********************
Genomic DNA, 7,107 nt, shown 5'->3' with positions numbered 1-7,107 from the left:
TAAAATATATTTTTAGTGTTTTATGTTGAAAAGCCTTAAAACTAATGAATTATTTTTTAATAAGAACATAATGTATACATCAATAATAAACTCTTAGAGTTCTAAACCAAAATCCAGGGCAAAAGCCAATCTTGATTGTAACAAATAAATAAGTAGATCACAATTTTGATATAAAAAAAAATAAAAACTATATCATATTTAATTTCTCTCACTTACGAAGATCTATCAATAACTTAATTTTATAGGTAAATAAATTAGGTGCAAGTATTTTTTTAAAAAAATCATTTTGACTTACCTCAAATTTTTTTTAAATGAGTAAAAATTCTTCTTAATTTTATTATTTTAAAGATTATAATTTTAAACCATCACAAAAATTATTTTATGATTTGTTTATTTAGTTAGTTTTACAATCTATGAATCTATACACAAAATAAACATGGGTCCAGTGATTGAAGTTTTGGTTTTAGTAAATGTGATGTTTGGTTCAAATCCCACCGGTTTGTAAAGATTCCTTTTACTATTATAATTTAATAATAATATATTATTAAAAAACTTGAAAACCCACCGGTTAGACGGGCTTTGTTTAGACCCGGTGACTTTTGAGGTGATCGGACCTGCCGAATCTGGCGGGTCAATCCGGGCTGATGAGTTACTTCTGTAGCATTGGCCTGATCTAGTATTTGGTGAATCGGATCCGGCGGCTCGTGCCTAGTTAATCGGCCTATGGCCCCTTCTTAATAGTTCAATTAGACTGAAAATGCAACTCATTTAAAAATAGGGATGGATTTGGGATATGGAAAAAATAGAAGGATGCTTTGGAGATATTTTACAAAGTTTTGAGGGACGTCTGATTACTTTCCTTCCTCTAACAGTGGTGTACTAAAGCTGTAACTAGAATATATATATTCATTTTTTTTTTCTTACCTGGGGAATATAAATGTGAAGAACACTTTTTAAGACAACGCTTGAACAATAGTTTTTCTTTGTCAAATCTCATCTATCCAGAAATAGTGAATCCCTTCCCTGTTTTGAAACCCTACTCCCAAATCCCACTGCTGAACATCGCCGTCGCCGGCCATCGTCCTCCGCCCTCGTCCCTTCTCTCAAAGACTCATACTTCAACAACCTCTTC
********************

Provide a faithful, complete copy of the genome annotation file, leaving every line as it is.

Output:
Genomic DNA, 7,107 nt, shown 5'->3' with positions numbered 1-7,107 from the left:
TAAAATATATTTTTAGTGTTTTATGTTGAAAAGCCTTAAAACTAATGAATTATTTTTTAATAAGAACATAATGTATACATCAATAATAAACTCTTAGAGTTCTAAACCAAAATCCAGGGCAAAAGCCAATCTTGATTGTAACAAATAAATAAGTAGATCACAATTTTGATATAAAAAAAAATAAAAACTATATCATATTTAATTTCTCTCACTTACGAAGATCTATCAATAACTTAATTTTATAGGTAAATAAATTAGGTGCAAGTATTTTTTTAAAAAAATCATTTTGACTTACCTCAAATTTTTTTTAAATGAGTAAAAATTCTTCTTAATTTTATTATTTTAAAGATTATAATTTTAAACCATCACAAAAATTATTTTATGATTTGTTTATTTAGTTAGTTTTACAATCTATGAATCTATACACAAAATAAACATGGGTCCAGTGATTGAAGTTTTGGTTTTAGTAAATGTGATGTTTGGTTCAAATCCCACCGGTTTGTAAAGATTCCTTTTACTATTATAATTTAATAATAATATATTATTAAAAAACTTGAAAACCCACCGGTTAGACGGGCTTTGTTTAGACCCGGTGACTTTTGAGGTGATCGGACCTGCCGAATCTGGCGGGTCAATCCGGGCTGATGAGTTACTTCTGTAGCATTGGCCTGATCTAGTATTTGGTGAATCGGATCCGGCGGCTCGTGCCTAGTTAATCGGCCTATGGCCCCTTCTTAATAGTTCAATTAGACTGAAAATGCAACTCATTTAAAAATAGGGATGGATTTGGGATATGGAAAAAATAGAAGGATGCTTTGGAGATATTTTACAAAGTTTTGAGGGACGTCTGATTACTTTCCTTCCTCTAACAGTGGTGTACTAAAGCTGTAACTAGAATATATATATTCATTTTTTTTTTCTTACCTGGGGAATATAAATGTGAAGAACACTTTTTAAGACAACGCTTGAACAATAGTTTTTCTTTGTCAAATCTCATCTATCCAGAAATAGTGAATCCCTTCCCTGTTTTGAAACCCTACTCCCAAATCCCACTGCTGAACATCGCCGTCGCCGGCCATCGTCCTCCGCCCTCGTCCCTTCTCTCAAAGACTCATACTTCAACAACCTCTTC